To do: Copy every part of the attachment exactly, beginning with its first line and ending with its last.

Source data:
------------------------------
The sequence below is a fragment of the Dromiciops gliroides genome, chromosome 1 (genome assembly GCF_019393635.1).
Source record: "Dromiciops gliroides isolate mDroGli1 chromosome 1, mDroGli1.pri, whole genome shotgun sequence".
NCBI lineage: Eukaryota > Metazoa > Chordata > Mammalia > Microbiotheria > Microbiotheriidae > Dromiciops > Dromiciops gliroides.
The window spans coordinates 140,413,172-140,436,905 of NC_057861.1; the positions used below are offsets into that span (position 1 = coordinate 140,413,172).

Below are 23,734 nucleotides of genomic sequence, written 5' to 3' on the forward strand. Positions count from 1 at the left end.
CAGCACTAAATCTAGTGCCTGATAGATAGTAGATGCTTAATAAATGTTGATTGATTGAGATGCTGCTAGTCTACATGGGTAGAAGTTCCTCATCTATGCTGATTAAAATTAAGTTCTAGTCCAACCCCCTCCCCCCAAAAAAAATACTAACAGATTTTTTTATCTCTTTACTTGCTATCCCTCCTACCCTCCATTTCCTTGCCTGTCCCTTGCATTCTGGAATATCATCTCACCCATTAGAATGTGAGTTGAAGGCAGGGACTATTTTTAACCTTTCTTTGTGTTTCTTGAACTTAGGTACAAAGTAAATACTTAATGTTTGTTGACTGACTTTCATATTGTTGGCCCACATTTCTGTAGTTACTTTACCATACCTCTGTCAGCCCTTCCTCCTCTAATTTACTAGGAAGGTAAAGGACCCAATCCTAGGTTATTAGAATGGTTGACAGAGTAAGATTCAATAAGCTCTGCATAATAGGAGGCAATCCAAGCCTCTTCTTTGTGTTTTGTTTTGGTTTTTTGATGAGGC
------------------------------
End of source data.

The sequence below is a fragment of the Dromiciops gliroides genome, chromosome 1 (genome assembly GCF_019393635.1).
Source record: "Dromiciops gliroides isolate mDroGli1 chromosome 1, mDroGli1.pri, whole genome shotgun sequence".
NCBI lineage: Eukaryota > Metazoa > Chordata > Mammalia > Microbiotheria > Microbiotheriidae > Dromiciops > Dromiciops gliroides.
The window spans coordinates 140,413,172-140,436,905 of NC_057861.1; the positions used below are offsets into that span (position 1 = coordinate 140,413,172).

Below are 23,734 nucleotides of genomic sequence, written 5' to 3' on the forward strand. Positions count from 1 at the left end.
CAGCACTAAATCTAGTGCCTGATAGATAGTAGATGCTTAATAAATGTTGATTGATTGAGATGCTGCTAGTCTACATGGGTAGAAGTTCCTCATCTATGCTGATTAAAATTAAGTTCTAGTCCAACCCCCTCCCCCCAAAAAAAATACTAACAGATTTTTTTATCTCTTTACTTGCTATCCCTCCTACCCTCCATTTCCTTGCCTGTCCCTTGCATTCTGGAATATCATCTCACCCATTAGAATGTGAGTTGAAGGCAGGGACTATTTTTAACCTTTCTTTGTGTTTCTTGAACTTAGGTACAAAGTAAATACTTAATGTTTGTTGACTGACTTTCATATTGTTGGCCCACATTTCTGTAGTTACTTTACCATACCTCTGTCAGCCCTTCCTCCTCTAATTTACTAGGAAGGTAAAGGACCCAATCCTAGGTTATTAGAATGGTTGACAGAGTAAGATTCAATAAGCTCTGCATAATAGGAGGCAATCCAAGCCTCTTCTTTGTGTTTTGTTTTGGTTTTTTGATGAGGC